Etta and Easter: A Tale of Resurrection
[if IE]> <![endif][if IE]> <![endif]Often when I think about resurrection I remember Etta Simpson. I met her several years ago when I took a group of teenagers and adults from my then congregation to Mound Bayou, Mississippi. Mound Bayou was the first community founded in this nation by former slaves. It's located in Bolivar County--one of the poorest counties in the nation. We'd gone there work on helping restore and old run-down building that was going to be used by the local chapter of the National Council of Negro Women for an afterschool program and day-care center.
Etta Simpson was the President of the Council at the time. Miss Simpson, as everyone called her, was a retired schoolteacher. She walked with a cane. She could have just rested on her laurels and enjoyed her pension, but instead she put in dozens of hours a week to help the children of Mound Bayou.
The old building was an absolute disaster, and we worked hard. We carried off huge trailer loads of trash and broken furniture. We ripped down ceilings and painted walls. We scrubbed and cleaned. We were pleased with what we has accomplished--but secretly, I wondered if our beginnings would ever get finished.
I should have known better! For Etta Simpson was a woman of faith. She knew the truth of resurrection! And she was determined to see to it that that old building rose up from the rubble!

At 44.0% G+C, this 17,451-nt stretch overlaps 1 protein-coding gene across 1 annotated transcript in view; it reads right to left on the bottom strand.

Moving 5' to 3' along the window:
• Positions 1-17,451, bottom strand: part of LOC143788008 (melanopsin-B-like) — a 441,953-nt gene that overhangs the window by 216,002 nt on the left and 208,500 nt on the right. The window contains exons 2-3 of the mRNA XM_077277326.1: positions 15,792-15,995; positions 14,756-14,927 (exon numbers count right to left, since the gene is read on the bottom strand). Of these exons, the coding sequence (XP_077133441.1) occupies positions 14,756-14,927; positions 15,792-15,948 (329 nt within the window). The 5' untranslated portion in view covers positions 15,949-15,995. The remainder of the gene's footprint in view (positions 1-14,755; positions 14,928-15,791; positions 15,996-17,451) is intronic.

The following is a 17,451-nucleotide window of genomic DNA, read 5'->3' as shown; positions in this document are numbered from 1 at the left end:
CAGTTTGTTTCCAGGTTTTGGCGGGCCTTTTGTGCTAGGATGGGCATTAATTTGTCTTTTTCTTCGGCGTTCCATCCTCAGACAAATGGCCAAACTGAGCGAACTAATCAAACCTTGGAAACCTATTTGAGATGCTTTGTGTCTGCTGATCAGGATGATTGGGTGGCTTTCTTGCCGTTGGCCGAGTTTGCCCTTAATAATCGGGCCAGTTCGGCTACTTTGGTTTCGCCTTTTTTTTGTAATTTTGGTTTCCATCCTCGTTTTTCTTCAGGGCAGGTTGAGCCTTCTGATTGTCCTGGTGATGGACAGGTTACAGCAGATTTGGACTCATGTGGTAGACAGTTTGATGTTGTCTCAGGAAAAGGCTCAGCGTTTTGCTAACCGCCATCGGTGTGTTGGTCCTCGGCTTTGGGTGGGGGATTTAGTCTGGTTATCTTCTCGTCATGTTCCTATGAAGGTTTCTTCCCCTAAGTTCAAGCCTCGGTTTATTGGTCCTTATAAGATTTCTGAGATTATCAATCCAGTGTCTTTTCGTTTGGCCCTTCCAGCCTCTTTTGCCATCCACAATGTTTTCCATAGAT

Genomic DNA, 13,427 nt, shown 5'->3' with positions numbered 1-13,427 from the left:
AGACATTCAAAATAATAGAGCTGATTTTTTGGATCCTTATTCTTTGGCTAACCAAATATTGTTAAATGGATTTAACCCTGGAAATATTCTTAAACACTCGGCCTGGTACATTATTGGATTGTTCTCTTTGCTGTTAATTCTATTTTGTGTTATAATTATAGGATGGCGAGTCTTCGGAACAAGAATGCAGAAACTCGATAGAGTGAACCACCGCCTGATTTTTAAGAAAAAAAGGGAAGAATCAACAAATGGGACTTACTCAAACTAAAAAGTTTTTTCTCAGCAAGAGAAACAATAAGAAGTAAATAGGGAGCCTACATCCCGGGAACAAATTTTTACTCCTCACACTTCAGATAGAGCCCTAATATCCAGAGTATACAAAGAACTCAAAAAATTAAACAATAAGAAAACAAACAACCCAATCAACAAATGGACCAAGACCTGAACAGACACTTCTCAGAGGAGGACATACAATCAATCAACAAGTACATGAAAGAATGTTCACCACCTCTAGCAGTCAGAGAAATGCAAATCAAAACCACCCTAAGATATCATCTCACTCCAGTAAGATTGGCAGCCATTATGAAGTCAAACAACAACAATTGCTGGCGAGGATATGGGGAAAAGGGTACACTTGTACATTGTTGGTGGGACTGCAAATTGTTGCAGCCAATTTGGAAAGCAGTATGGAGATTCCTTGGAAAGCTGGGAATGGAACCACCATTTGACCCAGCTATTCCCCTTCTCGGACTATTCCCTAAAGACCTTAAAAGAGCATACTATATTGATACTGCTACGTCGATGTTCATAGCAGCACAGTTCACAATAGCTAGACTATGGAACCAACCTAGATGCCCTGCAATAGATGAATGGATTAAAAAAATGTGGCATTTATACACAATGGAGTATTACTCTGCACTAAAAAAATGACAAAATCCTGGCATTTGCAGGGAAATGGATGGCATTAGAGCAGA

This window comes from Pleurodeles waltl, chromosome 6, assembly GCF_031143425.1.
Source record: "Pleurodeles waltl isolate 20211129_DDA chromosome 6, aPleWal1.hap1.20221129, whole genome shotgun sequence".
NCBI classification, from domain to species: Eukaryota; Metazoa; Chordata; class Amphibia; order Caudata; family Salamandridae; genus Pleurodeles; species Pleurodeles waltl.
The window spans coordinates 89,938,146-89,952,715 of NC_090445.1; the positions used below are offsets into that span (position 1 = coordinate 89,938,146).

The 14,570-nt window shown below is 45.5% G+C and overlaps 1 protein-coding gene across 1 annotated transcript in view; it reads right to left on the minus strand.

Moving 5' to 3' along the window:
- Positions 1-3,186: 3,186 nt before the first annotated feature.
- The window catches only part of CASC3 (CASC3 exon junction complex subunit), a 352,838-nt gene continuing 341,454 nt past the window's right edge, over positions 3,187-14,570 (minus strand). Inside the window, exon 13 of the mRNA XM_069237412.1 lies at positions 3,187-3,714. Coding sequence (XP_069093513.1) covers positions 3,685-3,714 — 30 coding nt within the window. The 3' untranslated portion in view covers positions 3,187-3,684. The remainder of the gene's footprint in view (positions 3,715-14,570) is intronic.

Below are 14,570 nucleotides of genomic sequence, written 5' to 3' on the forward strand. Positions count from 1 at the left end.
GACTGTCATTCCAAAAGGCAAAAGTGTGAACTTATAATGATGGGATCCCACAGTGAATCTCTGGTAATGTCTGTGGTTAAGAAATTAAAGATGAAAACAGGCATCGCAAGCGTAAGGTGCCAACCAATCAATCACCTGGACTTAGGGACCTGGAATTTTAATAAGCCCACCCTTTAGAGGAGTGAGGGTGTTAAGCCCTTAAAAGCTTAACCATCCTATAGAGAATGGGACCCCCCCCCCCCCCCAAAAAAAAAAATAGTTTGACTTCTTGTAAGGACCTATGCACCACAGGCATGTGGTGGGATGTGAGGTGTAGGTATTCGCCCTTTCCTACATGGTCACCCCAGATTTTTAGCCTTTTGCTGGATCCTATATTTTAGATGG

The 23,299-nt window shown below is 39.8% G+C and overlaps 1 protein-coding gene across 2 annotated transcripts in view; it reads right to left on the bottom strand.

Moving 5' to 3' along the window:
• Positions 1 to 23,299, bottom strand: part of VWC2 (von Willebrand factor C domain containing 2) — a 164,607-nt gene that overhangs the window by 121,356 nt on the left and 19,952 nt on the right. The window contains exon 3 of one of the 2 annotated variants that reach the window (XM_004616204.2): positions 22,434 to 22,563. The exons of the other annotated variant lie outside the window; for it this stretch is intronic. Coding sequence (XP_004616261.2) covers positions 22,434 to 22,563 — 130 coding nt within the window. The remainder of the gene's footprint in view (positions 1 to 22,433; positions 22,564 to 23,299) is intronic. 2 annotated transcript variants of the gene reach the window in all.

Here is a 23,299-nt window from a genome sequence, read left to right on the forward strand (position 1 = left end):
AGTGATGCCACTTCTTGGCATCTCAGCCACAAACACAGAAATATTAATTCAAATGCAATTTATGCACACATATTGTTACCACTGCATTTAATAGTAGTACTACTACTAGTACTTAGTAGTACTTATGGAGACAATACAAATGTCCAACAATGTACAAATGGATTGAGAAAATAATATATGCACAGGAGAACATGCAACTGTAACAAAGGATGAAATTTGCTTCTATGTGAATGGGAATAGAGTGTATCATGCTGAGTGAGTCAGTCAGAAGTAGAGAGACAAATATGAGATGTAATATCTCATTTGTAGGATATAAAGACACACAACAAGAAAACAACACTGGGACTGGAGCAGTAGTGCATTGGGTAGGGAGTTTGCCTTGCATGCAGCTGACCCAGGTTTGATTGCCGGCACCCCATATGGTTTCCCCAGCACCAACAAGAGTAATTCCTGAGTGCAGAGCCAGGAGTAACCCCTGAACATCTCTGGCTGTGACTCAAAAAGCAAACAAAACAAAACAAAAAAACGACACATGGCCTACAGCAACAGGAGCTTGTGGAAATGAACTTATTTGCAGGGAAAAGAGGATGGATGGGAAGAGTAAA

About nine months after we left Mound Bayou I received a package from there. With a letter from Miss Simpson. It seems that since we left, her own life had taken on a measure of uncertainty.
"Dear Pastor Danner," the letter began, "I hope that everything has been going well with you and your congregation and family. The next week after you left my husband was diagnosed with lung cancer . . . ." That would seem to be enough to stop most of us in our tracks. But not Miss Simpson. Her letter went on: ". . . but he is doing very well at this time. I want you to know that we members of the National Council do not have enough words to express our gratefulness for the unforgettable gesture that you and our congregation did for us last summer. It has taken quite a while for us to get the building in shape for use. We have now completed the restrooms, the reading room, the fellowship hall and the kitchen . . . Give my love to all and may the Lord continue to bestow his wonderful blessing on you and your church family. With love and thanksgiving, Etta T. Simpson."
I shall always remember Miss Simpson--and what better time to do so than at Easter?